GOP congressman insists parents have ‘religious liberty’ to let kids die from treatable medical conditions
Rep. Raul Labrador (R-ID)

Republican Rep. Raul Labrador is the only top candidate for Idaho governor who believes the state should keep its controversial "faith healing" protections.

Parents who deny medical care to their children cannot be charged under the state's current religious exemption, even if the children die, but only one of the top gubernatorial candidates wants to keep the law unchanged, reported The Spokesman-Review.

“I would not change it," Labrador said I believe in religious liberty.”

The topic came up Monday during the second televised debate between the three major GOP candidates, including the four-term Idaho congressman.

Idaho's Republican Lt. Gov. Brad Little tried to play to the middle, saying he favored more efforts to teach faith-healing families about medical opportunities.

“We need to convince those people to do the right thing – it pains me when I see what’s happened,” Little said.

Republican Tommy Ahlquist, an emergency room physician, said his pro-life views did not end at abortion.

“I think we need to look at that law," Ahlquist said, saying he had encountered faith-healing families as a doctor. “I’ve been there. Religious liberties are so important, and parental rights are so important.”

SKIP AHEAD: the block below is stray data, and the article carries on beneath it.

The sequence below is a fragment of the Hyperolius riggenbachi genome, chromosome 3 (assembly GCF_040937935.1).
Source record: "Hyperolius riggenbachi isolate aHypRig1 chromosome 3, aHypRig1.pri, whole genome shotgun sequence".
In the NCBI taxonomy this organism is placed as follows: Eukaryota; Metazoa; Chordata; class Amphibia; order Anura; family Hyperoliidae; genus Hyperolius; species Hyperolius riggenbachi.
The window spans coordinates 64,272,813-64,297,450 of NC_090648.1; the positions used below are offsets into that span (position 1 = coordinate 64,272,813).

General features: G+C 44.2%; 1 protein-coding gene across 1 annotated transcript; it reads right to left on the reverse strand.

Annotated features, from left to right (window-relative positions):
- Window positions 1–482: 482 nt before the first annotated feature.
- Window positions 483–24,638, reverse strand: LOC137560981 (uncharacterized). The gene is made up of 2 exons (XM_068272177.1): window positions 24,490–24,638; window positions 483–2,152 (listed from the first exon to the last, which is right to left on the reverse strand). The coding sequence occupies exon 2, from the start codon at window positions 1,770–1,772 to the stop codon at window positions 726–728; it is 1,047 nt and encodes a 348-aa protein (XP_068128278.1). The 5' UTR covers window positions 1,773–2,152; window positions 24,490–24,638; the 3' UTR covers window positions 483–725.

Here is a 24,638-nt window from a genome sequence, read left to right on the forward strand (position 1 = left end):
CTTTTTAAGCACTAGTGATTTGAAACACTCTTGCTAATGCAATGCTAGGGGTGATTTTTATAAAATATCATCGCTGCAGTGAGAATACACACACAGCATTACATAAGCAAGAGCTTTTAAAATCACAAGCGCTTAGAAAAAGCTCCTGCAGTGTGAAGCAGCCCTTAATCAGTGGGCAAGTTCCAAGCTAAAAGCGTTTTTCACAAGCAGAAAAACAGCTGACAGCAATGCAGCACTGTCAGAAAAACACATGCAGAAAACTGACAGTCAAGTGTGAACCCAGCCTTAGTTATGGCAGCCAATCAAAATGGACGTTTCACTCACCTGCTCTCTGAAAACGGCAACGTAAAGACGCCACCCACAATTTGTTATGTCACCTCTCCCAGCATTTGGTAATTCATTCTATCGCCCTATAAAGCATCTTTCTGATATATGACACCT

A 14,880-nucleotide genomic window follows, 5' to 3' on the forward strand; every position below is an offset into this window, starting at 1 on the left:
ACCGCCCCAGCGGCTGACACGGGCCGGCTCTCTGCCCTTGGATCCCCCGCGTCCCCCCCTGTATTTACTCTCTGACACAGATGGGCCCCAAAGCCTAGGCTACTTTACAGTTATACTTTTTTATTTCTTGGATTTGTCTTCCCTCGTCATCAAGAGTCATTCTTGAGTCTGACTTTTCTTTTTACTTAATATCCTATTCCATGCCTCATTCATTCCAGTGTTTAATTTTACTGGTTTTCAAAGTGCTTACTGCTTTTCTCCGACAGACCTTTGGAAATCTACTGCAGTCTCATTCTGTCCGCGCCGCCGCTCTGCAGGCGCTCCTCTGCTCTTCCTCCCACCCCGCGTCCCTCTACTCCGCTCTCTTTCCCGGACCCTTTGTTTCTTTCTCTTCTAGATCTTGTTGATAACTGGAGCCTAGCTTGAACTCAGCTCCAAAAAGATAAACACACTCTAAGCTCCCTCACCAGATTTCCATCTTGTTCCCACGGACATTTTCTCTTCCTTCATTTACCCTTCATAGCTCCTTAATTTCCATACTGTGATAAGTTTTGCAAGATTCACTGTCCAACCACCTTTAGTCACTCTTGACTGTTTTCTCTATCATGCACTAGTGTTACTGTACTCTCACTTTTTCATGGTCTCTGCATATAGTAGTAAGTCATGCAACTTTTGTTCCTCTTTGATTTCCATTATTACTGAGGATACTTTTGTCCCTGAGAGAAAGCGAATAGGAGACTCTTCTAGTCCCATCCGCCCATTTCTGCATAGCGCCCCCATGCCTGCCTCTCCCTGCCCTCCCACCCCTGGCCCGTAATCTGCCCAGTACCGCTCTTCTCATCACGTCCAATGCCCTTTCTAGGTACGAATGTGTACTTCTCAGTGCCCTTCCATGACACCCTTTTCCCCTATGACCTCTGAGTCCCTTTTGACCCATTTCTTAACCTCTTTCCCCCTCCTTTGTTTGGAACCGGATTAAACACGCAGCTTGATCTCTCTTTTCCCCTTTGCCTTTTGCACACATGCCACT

The top Democratic candidates in the race each have spoken out against the law during interviews with the Idaho Statesman.

“Idahoans are free to practice whatever religion they choose, but we cannot put our children at risk by denying them proper healthcare that leads to serious illness or worse," said businessman A.J. Balukoff, the Democratic nominee in 2014.

Former state representative Paulette Jordan agreed.

"If autonomous adults choose to forgo lifesaving medical treatment for religious reasons, they should be allowed to make that very personal decision," Jordan said. "They should not, however, be able to make such a decision for their children. I support the repeal of Idaho’s ‘faith healing’ exemption because, above all else, our laws should protect the lives of the youngest and most vulnerable people in our state.”

Labrador also made clear during his own interview with the newspaper that he favored keeping the religious exemption unchanged.

“Families, not government, should make health care decisions for their children,” Labrador said.